For people with an eating disorder or food addiction, eating can be an emotionally charged event. There are certain eating situations that amplify this discomfort, because other people are involved. There may be relationship issues like co-dependency, or unhealthy patterns like mind reading, or fear and anxiety of eating out in the open.
Some people have a spouse, kids, or other family members in the house, and others have roommates. In all cases, there may be foods in the cupboards that feel unsafe or triggering. You may even have to prepare these foods for others.
In the workplace, there can be snack foods in bowls on peoples’ desks, treats to celebrate birthdays or company milestones, or special events with hors d’oeuvres floating unpredictably around the room on caterers’ trays.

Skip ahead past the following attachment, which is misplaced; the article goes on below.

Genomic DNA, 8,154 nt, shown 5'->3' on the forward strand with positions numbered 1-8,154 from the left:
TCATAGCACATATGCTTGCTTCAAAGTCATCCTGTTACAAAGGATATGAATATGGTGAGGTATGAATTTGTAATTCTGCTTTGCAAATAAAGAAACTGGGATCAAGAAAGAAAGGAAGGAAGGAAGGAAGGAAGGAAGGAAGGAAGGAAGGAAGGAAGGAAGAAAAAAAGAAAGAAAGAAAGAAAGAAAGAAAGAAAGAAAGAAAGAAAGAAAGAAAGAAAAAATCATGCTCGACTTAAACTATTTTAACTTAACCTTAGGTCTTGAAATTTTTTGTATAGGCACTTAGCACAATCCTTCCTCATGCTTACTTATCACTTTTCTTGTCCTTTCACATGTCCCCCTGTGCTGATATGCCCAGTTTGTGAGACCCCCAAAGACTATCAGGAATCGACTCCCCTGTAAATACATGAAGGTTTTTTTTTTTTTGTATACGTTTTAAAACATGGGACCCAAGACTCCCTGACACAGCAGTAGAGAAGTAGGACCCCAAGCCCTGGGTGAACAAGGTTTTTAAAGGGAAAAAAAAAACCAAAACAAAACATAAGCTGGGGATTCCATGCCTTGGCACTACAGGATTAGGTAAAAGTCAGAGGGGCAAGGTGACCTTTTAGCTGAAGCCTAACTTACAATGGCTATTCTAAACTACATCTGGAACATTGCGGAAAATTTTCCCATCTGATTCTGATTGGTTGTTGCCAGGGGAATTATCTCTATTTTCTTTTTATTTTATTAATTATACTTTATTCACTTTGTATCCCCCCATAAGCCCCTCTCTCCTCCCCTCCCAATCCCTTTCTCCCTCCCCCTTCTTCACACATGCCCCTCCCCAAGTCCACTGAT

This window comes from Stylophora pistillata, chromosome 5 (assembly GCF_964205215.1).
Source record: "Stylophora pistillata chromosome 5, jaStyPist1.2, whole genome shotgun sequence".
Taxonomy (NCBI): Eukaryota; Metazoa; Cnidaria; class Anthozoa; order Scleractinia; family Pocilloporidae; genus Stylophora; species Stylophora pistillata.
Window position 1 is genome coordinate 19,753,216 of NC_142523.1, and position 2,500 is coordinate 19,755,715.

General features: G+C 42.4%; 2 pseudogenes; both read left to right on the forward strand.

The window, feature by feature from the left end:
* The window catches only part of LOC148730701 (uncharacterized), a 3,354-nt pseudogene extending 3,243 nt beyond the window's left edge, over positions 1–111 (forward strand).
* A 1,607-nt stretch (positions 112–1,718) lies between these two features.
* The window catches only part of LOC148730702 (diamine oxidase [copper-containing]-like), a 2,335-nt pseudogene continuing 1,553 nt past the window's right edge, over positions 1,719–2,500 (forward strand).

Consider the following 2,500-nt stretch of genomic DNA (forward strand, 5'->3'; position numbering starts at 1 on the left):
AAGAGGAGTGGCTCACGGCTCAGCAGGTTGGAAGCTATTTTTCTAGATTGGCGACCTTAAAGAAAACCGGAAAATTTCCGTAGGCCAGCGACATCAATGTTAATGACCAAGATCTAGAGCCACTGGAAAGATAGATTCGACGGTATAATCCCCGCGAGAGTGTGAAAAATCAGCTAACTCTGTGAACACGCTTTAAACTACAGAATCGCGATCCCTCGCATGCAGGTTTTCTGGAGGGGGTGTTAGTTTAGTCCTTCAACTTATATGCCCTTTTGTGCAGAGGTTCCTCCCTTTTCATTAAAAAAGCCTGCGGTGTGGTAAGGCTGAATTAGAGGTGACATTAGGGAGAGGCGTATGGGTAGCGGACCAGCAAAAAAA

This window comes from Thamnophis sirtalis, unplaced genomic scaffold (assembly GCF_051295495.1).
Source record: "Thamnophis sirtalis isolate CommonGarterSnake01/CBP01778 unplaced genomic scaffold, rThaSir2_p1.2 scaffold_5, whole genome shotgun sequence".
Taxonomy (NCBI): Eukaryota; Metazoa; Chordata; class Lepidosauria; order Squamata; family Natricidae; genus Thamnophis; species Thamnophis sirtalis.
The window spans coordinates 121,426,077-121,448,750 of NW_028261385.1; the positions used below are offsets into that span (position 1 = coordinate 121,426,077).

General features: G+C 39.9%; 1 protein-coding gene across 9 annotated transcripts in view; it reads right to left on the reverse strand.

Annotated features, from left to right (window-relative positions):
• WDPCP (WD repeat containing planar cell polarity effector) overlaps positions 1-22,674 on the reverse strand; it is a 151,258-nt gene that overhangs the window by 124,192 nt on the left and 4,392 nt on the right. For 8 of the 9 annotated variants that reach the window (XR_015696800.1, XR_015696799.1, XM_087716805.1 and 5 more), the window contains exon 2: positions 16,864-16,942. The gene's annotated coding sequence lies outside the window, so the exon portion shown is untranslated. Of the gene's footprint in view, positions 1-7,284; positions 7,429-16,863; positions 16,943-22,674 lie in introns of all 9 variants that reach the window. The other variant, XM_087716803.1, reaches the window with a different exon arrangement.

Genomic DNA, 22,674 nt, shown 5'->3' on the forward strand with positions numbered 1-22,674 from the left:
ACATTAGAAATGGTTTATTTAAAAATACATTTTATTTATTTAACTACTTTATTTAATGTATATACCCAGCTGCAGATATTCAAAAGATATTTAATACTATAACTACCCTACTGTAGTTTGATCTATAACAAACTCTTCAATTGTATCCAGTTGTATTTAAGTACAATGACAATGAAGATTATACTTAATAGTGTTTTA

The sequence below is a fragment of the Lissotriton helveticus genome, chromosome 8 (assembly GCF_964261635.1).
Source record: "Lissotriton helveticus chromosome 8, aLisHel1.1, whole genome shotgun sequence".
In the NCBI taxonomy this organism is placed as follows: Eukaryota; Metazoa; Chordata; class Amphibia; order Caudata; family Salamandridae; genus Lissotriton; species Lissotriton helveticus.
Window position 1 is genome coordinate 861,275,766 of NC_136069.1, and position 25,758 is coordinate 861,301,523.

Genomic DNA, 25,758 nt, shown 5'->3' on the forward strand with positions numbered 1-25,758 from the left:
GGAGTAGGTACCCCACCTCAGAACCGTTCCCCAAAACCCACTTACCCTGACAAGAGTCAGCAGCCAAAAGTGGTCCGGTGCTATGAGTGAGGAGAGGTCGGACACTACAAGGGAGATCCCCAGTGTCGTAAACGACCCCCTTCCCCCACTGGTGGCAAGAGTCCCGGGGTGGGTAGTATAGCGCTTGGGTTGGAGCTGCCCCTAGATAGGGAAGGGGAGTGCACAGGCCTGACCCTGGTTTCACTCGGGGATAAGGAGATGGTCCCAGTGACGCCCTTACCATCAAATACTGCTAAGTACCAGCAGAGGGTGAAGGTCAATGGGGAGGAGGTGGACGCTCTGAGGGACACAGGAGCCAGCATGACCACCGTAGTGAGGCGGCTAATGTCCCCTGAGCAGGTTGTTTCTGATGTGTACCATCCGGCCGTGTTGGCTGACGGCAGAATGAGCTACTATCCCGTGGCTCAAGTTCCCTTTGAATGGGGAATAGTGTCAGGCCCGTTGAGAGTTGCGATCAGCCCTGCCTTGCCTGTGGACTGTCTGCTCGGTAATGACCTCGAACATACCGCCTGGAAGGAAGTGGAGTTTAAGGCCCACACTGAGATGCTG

These situations and others can be very difficult to navigate, whether you are newly in recovery from an eating disorder, or you’ve been recovering for awhile.
We hear clients tell us all the time that they can’t eat healthier because, “my family members/roommates aren’t interested in healthy food,” or, “I live alone so it just doesn’t make sense to cook.”
Sound familiar? These are not good reasons! They’re false obstacles you put between you and your recovery.
No matter who or what you’re surrounded with in your day-to-day environment, it’s important to cook healthy foods for yourself. You can’t make anyone else eat them, but you can nurture your own body with the nutrients it needs.
In my family, we all have different tastes, and I’ve been making separate meals for my household for years. So I know it can be done, and it’s not that difficult.
For those who live alone, make your own convenient frozen dinners by making a full-size recipe and freezing the leftovers in individual meal portions, and/or packing leftovers to eat for lunch at work the next day. It’s well worth the effort!
Over the next few weeks, we’ll be looking at some specific eating situations and how to get through them.